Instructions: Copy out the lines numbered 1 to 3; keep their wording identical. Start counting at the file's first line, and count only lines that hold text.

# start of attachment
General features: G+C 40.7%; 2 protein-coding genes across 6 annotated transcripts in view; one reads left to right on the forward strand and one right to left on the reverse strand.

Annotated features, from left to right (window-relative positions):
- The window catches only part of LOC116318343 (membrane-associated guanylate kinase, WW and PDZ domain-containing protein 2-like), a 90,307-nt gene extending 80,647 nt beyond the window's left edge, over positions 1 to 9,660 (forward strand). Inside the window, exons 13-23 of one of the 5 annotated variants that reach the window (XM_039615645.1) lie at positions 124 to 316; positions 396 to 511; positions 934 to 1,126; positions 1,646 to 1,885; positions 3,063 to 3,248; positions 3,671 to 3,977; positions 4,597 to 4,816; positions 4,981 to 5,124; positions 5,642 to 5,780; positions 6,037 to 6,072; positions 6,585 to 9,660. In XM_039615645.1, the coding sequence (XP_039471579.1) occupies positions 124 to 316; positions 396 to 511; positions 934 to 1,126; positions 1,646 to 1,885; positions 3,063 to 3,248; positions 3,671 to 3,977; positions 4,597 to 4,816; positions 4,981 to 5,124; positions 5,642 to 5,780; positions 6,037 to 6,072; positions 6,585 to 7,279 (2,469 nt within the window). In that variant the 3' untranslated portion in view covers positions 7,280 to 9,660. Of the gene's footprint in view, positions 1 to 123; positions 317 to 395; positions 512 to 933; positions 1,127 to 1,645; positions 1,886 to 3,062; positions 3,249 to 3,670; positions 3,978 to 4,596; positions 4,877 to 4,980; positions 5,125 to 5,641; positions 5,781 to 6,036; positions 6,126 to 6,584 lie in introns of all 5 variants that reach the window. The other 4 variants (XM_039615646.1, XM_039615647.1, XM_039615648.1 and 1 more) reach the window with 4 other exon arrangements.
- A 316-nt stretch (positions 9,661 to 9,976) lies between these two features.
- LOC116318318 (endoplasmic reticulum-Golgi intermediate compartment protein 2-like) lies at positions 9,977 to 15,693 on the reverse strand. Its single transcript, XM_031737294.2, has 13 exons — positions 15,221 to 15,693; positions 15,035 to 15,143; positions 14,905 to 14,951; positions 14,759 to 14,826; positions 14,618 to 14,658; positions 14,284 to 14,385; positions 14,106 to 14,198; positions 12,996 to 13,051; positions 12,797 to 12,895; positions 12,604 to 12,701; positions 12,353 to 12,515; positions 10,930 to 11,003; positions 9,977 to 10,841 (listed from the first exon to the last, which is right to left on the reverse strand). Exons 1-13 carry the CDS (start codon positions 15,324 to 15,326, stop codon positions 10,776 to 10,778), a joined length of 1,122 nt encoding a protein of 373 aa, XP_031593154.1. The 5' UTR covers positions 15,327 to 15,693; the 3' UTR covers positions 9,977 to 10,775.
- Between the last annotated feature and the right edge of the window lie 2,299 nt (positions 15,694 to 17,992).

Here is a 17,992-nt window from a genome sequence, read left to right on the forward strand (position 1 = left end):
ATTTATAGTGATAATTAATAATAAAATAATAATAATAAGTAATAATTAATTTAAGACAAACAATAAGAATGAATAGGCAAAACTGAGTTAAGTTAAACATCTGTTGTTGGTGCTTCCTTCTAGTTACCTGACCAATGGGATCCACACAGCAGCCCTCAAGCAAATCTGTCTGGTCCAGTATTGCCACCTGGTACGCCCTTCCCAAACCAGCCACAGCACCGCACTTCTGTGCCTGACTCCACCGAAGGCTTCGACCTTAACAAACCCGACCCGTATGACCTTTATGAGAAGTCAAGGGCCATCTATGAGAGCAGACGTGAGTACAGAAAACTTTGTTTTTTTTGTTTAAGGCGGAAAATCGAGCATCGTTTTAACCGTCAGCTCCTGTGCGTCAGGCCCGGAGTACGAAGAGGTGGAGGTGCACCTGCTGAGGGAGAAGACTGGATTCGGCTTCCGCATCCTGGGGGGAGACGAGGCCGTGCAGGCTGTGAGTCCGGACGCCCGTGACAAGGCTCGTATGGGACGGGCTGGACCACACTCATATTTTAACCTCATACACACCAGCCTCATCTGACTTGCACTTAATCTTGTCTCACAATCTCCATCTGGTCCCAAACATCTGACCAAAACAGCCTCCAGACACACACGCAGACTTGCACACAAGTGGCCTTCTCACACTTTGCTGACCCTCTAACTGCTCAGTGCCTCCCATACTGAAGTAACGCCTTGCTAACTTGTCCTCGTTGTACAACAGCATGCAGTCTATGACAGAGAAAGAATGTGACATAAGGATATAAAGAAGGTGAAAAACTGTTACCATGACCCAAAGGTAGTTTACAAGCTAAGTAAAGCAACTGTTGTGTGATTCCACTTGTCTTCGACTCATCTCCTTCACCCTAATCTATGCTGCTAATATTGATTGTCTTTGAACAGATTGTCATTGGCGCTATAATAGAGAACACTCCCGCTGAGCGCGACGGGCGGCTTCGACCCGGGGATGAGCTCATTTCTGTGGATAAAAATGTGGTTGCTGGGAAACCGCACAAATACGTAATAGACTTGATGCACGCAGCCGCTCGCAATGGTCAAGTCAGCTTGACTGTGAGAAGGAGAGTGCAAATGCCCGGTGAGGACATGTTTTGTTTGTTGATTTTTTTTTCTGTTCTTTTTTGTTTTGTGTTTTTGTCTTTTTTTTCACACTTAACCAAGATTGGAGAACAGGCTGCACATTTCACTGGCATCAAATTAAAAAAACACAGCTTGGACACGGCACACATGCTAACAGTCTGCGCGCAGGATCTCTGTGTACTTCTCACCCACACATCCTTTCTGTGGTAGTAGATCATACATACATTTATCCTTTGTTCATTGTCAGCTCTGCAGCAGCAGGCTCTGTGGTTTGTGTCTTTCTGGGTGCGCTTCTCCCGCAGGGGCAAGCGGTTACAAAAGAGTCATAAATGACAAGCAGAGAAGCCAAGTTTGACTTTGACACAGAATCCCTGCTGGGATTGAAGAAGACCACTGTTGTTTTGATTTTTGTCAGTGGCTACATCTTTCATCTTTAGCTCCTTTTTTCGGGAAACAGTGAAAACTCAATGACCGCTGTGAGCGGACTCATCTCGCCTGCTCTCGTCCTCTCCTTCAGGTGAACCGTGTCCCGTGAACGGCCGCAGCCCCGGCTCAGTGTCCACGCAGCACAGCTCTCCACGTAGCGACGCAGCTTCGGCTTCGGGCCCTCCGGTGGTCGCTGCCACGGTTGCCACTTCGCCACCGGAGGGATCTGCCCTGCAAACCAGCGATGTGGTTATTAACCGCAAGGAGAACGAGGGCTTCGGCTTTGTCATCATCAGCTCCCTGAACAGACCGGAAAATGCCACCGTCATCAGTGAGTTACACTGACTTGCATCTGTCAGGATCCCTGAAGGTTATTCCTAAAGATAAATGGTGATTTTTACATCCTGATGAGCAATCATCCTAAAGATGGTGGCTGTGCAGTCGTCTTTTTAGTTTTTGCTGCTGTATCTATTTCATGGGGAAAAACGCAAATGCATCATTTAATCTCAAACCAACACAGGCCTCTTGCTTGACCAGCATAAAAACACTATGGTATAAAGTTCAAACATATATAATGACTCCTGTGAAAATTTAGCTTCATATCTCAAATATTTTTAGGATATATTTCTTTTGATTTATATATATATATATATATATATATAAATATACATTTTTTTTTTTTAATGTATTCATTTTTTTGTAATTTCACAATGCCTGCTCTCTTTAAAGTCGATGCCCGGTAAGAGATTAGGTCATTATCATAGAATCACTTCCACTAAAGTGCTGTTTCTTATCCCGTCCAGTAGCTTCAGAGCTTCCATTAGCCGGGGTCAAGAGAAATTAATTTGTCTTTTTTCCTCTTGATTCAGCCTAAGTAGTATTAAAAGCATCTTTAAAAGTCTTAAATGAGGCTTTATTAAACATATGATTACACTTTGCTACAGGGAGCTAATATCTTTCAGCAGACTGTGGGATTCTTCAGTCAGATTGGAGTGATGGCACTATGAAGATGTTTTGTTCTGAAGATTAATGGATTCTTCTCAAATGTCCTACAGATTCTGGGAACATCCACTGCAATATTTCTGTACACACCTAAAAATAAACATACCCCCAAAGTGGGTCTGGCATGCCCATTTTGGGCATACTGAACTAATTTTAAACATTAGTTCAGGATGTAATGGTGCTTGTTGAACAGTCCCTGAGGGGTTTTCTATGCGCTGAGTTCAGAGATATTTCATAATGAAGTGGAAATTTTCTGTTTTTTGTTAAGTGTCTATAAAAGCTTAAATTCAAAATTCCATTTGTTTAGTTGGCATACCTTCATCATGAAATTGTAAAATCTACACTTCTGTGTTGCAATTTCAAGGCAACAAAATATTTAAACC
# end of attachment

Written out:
General features: G+C 40.7%; 2 protein-coding genes across 6 annotated transcripts in view; one reads left to right on the forward strand and one right to left on the reverse strand.

Annotated features, from left to right (window-relative positions):
- The window catches only part of LOC116318343 (membrane-associated guanylate kinase, WW and PDZ domain-containing protein 2-like), a 90,307-nt gene extending 80,647 nt beyond the window's left edge, over positions 1 to 9,660 (forward strand). Inside the window, exons 13-23 of one of the 5 annotated variants that reach the window (XM_039615645.1) lie at positions 124 to 316; positions 396 to 511; positions 934 to 1,126; positions 1,646 to 1,885; positions 3,063 to 3,248; positions 3,671 to 3,977; positions 4,597 to 4,816; positions 4,981 to 5,124; positions 5,642 to 5,780; positions 6,037 to 6,072; positions 6,585 to 9,660. In XM_039615645.1, the coding sequence (XP_039471579.1) occupies positions 124 to 316; positions 396 to 511; positions 934 to 1,126; positions 1,646 to 1,885; positions 3,063 to 3,248; positions 3,671 to 3,977; positions 4,597 to 4,816; positions 4,981 to 5,124; positions 5,642 to 5,780; positions 6,037 to 6,072; positions 6,585 to 7,279 (2,469 nt within the window). In that variant the 3' untranslated portion in view covers positions 7,280 to 9,660. Of the gene's footprint in view, positions 1 to 123; positions 317 to 395; positions 512 to 933; positions 1,127 to 1,645; positions 1,886 to 3,062; positions 3,249 to 3,670; positions 3,978 to 4,596; positions 4,877 to 4,980; positions 5,125 to 5,641; positions 5,781 to 6,036; positions 6,126 to 6,584 lie in introns of all 5 variants that reach the window. The other 4 variants (XM_039615646.1, XM_039615647.1, XM_039615648.1 and 1 more) reach the window with 4 other exon arrangements.